Individual donors are an important part of every nonprofit’s fundraising portfolio. According to Giving USA, 71% of charitable giving in the United States comes from individuals; if we count bequests, that number rises to 80% (with foundations and corporations making up the remainder).
It therefore makes sense to think not only about how to acquire new major individual donors, but also how to cultivate your relationships so that your current donors keep giving, and give more over time. In this article, we’ll focus on one way of developing a large pool of loyal major donors: the donor club.
Donor clubs serve two main purposes: first, they serve as a donor recognition society, allowing you to show appreciation to your biggest donors. Second, donor clubs provide an incentive for donors to increase their giving and keep it at a certain threshold year after year.
According to a recent survey conducted by American Philanthropic, LLC, among organizations with an annual revenue of $1.5M or less, those that have a donor club and consider it an important part of their fundraising efforts have an average per-donor contribution level 49.6% higher than that of the rest of the organizations surveyed. In other words, donor clubs increase your average per-donor contribution.
The good news is that starting a donor club is very simple. Here are 7 steps to get you started.
1. Give it a name.
The name can be generic or particular. Think about your organization’s mission and important figures connected to your work and give it a name that your donors will recognize. Some made up examples to get you started: The President’s Circle, The Herman Melville Society, Friends of Greenwood University, The Hyde Park Club.
2. Think about the levels and structure.
The levels of your donor club will vary based on your current donor pool, but a good starting point may be $1,000-$2,500 for the lowest level. You can build four or five other levels according to what makes sense to your organization, with the highest level including $25,000+, or $50,000+ donors. Each level should have a name, and these can be generic or creative.
3. Define benefits.
Each level of the donor club should have benefits with which you will recognize your major donors. It is important that benefits be realistic. Do not create excessive make-work for your organization, and don’t make promises that you won’t be able to keep. Keep benefits simple but substantial, giving greater benefits as you move up the levels of the club. A sample club layout could be:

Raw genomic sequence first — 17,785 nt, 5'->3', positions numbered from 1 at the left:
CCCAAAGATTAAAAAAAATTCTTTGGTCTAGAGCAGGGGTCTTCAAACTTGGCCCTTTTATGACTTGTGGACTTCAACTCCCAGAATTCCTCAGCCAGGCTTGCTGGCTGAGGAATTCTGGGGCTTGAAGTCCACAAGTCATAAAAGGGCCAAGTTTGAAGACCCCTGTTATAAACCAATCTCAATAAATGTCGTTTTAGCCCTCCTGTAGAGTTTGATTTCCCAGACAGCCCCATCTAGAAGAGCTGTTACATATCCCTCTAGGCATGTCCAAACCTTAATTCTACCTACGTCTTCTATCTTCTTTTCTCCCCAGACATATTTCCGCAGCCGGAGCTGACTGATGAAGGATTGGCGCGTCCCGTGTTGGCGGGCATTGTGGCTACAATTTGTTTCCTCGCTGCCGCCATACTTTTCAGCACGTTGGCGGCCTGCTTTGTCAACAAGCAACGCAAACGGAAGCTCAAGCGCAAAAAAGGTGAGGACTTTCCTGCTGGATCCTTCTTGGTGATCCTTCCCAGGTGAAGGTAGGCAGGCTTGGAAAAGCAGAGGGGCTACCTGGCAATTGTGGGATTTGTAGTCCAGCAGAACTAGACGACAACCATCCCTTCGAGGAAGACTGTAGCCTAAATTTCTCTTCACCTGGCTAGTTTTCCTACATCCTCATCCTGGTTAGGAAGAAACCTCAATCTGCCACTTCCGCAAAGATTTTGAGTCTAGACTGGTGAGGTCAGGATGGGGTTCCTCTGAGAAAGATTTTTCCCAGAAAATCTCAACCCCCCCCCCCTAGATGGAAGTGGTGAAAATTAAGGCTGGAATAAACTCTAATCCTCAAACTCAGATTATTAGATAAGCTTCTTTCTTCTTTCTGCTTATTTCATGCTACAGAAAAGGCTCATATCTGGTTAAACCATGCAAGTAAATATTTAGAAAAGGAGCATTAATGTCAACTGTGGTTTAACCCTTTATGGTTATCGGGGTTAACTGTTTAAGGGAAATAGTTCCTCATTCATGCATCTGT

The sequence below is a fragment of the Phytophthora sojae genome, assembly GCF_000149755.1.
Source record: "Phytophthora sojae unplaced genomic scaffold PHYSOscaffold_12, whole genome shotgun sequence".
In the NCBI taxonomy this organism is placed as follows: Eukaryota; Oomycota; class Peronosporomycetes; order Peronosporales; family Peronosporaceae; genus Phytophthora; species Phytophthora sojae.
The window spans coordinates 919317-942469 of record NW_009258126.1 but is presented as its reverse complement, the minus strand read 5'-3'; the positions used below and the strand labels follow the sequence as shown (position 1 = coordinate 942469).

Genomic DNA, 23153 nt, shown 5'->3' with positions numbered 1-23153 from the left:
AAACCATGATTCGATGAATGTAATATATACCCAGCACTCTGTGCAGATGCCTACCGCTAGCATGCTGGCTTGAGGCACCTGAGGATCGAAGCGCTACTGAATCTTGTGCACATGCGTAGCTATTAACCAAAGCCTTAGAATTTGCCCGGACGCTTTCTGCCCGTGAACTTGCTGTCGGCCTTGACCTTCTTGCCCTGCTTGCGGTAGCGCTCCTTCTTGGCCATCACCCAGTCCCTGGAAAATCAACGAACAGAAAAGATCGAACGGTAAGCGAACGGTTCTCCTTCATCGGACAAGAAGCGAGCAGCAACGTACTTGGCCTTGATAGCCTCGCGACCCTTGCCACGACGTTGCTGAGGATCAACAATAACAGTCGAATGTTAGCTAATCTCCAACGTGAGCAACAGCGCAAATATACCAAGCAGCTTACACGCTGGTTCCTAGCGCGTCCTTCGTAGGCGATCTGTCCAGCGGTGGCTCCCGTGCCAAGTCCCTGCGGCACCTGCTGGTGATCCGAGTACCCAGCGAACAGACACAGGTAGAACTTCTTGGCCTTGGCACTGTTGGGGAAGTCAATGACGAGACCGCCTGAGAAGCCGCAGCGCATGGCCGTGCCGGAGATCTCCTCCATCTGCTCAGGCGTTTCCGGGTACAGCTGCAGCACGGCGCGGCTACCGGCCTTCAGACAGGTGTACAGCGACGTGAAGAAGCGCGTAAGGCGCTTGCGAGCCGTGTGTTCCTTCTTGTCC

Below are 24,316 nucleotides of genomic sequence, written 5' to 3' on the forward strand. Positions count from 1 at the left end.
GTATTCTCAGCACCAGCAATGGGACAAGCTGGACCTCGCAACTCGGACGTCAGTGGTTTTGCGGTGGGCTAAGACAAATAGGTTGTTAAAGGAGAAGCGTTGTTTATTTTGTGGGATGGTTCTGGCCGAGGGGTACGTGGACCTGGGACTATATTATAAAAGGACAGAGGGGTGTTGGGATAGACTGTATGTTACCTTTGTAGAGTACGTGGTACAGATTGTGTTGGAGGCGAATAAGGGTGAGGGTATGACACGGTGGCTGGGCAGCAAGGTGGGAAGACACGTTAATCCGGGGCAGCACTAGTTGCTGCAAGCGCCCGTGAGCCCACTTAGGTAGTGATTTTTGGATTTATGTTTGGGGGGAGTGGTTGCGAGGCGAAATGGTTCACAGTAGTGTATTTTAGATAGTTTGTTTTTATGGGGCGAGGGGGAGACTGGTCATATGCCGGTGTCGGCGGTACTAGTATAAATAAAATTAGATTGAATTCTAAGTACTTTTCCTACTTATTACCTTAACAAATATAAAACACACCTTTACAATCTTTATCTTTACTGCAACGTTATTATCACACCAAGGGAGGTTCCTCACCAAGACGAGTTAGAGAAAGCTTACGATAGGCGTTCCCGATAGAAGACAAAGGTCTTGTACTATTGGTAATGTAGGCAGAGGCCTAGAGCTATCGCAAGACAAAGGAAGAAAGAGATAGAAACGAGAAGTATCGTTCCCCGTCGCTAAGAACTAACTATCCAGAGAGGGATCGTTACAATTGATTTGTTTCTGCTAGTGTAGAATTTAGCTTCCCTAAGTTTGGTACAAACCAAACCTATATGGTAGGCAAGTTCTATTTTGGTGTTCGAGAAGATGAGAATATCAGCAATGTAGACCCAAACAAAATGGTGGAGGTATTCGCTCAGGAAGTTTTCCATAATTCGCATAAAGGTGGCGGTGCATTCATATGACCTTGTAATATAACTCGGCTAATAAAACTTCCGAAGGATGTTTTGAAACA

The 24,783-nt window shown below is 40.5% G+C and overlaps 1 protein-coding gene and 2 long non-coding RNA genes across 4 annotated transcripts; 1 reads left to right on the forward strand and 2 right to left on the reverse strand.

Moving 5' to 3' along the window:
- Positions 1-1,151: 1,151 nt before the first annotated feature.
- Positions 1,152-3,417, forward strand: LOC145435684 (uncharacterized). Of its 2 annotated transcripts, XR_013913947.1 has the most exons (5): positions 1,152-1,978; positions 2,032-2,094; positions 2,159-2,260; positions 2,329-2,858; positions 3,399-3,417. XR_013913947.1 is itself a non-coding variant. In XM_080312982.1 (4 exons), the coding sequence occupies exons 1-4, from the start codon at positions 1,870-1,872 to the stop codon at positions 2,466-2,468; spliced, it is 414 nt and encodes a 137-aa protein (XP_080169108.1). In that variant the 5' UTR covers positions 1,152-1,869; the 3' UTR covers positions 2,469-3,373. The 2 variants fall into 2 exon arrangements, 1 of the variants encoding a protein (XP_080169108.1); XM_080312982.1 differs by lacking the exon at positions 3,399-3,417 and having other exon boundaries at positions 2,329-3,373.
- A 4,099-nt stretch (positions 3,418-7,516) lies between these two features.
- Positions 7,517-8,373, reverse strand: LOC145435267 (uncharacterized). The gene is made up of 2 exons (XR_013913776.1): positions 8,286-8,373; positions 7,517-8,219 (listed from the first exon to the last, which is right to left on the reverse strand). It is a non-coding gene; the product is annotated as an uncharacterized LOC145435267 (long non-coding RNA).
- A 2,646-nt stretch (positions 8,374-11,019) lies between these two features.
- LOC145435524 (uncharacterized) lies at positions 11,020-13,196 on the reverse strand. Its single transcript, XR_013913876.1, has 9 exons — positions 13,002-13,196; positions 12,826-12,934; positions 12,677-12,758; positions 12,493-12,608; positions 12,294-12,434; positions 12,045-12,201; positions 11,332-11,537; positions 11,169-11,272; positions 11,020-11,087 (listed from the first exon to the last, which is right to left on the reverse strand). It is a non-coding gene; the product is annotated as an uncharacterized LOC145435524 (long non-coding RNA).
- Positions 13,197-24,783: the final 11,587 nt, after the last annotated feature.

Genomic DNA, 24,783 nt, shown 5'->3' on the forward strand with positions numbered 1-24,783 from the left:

The benefits above are easy to implement and do not require a whole lot of extra work.
4. Create collateral material.
The donor club should have its own aesthetic, similar to but different from that of your organization, so that donors know they are part of a special group. Come up with a logo and letterhead for the donor club, and use it on correspondence materials with members. Create a one-page flier that outlines the levels and benefits of the donor club that you can use to introduce potential members to the club.
5. Introduce your donors to the club.
Send an introduction letter welcoming as charter members all donors who fall into the club by virtue of their past year’s giving, and an invitation letter to donors you hope will join the club (If your donor club starts at $1,000, invite all donors who have given $100+ or $250+ in the past year).
6. Implement the benefits.
Make sure that you keep your word and provide all the benefits you said you would to members of the club.
7. Keep growing the club.
Periodically invite donors to join the club and current members to either renew their membership or upgrade to the next level.
American Philanthropic provides strategic consulting and fundraising services for nonprofits, including helping nonprofits design, implement, and manage donor clubs that leverage their strengths and draw supporters more closely into the life of their organizations. Learn more at AmericanPhilanthropic.com.